Bleach plant effluent such as E-stage liquor has a brownish colour. It is known that the effluent can be decolourized and detoxified by passing it through a decolourizing resin. The inventors of the present invention have found that the ingredients in such effluents which are removed by the resin during the decolourizing and detoxifying step are also the ingredients which impart the sacrificial activity to the effluent solution. Thus the decolourizing resins can be used to concentrate the sacrificial agents in a simple and cost effective manner.
The inventors have found that the sacrificially active ingredients of E-stage liquor are oxidized and/or chlorinated lignin derivatives and these are the materials adsorbed by the resin. It is not possible to specify the exact chemical nature of such derivative. Lignin itself is a complex polymer so that an exact description of oxidized and chlorinated lignin is not possible. C. W. Dence and G. E. Annergren in "Bleaching of Pulp", Third Edition, Tappi Press 1979, have described the most likely structures based upon studies of the reaction of chlorine with lignin model compounds. It is generally agreed that chlorine reacts with lignin during the C-stage bleaching step in two distinct ways:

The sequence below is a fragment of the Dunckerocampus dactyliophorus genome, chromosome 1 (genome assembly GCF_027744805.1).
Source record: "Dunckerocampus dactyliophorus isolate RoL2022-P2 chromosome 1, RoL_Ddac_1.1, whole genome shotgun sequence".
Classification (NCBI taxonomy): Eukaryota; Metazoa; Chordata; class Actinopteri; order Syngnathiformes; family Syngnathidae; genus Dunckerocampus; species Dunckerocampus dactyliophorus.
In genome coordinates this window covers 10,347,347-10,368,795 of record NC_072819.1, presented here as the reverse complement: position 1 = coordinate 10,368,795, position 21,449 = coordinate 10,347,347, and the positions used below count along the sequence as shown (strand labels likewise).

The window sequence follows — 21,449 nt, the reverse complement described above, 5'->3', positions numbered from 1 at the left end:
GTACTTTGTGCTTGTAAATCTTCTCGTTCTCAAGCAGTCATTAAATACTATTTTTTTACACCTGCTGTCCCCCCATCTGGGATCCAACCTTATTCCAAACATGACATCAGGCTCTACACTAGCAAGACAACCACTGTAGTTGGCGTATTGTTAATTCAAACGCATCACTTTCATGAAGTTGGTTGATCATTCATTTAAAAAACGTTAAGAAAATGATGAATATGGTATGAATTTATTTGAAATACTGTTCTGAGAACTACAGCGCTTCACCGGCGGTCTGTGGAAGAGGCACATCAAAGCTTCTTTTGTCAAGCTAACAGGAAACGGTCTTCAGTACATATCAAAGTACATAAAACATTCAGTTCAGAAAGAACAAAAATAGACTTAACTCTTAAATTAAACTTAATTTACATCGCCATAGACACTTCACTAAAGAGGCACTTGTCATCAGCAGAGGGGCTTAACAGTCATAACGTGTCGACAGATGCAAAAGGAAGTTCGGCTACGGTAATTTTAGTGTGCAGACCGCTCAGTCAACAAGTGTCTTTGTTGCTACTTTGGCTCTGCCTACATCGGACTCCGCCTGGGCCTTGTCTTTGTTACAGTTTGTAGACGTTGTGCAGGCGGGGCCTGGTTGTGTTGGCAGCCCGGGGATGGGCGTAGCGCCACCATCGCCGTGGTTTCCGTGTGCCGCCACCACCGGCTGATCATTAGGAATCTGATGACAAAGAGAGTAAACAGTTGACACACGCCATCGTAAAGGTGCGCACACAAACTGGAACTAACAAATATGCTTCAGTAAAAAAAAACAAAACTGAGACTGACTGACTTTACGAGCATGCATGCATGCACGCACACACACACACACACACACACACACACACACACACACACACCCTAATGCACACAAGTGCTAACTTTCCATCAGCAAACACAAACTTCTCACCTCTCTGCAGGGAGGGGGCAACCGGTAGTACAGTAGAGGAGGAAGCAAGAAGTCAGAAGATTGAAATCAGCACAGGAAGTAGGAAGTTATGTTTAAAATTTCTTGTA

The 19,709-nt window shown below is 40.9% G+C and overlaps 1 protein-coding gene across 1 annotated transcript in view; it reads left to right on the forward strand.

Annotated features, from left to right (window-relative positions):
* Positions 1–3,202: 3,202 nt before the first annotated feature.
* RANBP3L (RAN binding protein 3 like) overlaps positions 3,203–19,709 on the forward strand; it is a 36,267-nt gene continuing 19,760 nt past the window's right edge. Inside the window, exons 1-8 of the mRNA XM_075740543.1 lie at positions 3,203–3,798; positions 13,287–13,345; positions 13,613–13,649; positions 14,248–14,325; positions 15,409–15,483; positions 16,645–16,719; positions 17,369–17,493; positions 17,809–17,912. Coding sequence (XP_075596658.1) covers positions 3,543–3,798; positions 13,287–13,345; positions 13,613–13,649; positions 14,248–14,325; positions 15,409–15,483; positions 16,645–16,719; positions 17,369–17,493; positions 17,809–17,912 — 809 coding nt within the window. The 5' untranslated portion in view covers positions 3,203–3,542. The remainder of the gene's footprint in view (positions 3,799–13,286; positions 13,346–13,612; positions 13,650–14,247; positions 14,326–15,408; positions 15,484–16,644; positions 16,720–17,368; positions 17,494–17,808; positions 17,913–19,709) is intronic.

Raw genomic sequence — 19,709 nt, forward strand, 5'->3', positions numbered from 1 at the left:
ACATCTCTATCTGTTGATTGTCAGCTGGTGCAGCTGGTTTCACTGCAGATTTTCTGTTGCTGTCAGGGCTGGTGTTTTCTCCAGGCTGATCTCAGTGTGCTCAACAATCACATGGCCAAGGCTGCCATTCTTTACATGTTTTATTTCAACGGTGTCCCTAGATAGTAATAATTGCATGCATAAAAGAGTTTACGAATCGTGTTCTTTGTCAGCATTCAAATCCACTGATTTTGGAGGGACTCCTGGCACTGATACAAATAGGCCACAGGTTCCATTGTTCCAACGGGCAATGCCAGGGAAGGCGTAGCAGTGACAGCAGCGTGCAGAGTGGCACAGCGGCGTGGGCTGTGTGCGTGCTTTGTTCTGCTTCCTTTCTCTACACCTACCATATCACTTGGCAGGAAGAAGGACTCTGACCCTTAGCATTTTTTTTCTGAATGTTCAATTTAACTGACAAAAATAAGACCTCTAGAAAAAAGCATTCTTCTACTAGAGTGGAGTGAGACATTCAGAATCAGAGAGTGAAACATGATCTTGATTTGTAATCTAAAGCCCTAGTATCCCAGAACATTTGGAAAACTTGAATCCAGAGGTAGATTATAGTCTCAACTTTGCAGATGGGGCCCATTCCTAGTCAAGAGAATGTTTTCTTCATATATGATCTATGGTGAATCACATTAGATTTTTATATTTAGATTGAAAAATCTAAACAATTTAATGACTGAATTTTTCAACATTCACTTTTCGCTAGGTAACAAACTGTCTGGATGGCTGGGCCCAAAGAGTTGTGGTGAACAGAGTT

(a) substitution reactions where aliphatic and aromatic hydrogens in lignin are replaced by chlorine atoms.
(b) oxidation reactions where chlorine results in lignin demethylation to give catechol and 1,2 benzoquinone derivatives. These compounds in turn are readily converted to soluble muconic acid derivatives by reaction with caustic soda used during the subsequent E-stage extraction step.
Both the chlorination substitution and oxidation reactions take place more or less simultaneously so that mixtures of chlorinated and oxidized lignins are both present in the E-stage liquor. The mixtures are polymers which have a spectrum of molecular weights, the higher range being of greater interest to the present invention.
As noted above, the decolorizing resins trap the oxidized and/or chlorinated lignin or lignin-like derivatives, while allowing colourless saccharinic acid salts, NaCl, etc. to pass. These colourless products do not show any sacrificial agent activity.
The oxidized and/or chlorinated lignin or lignin-like derivatives thus adsorbed can be eluted from the decolourizing resin by a suitable eluant liquid, e.g. 1.5N sodium hydroxide. The amount of eluant liquid required is quite small, so that a significant increase (e.g. 10 to 20 fold) in concentration compared with the untreated liquor can be obtained. The eluate is generally neutralized prior to use. The resins which are effective include those commercially available for decolorizing and detoxifying bleach plant effluent, e.g. the weak base anion exchange resin sold under the trade mark DOW XF-4004. This is a macroporous weak base resin which has been specifically developed for bleach plant effluent decolorization.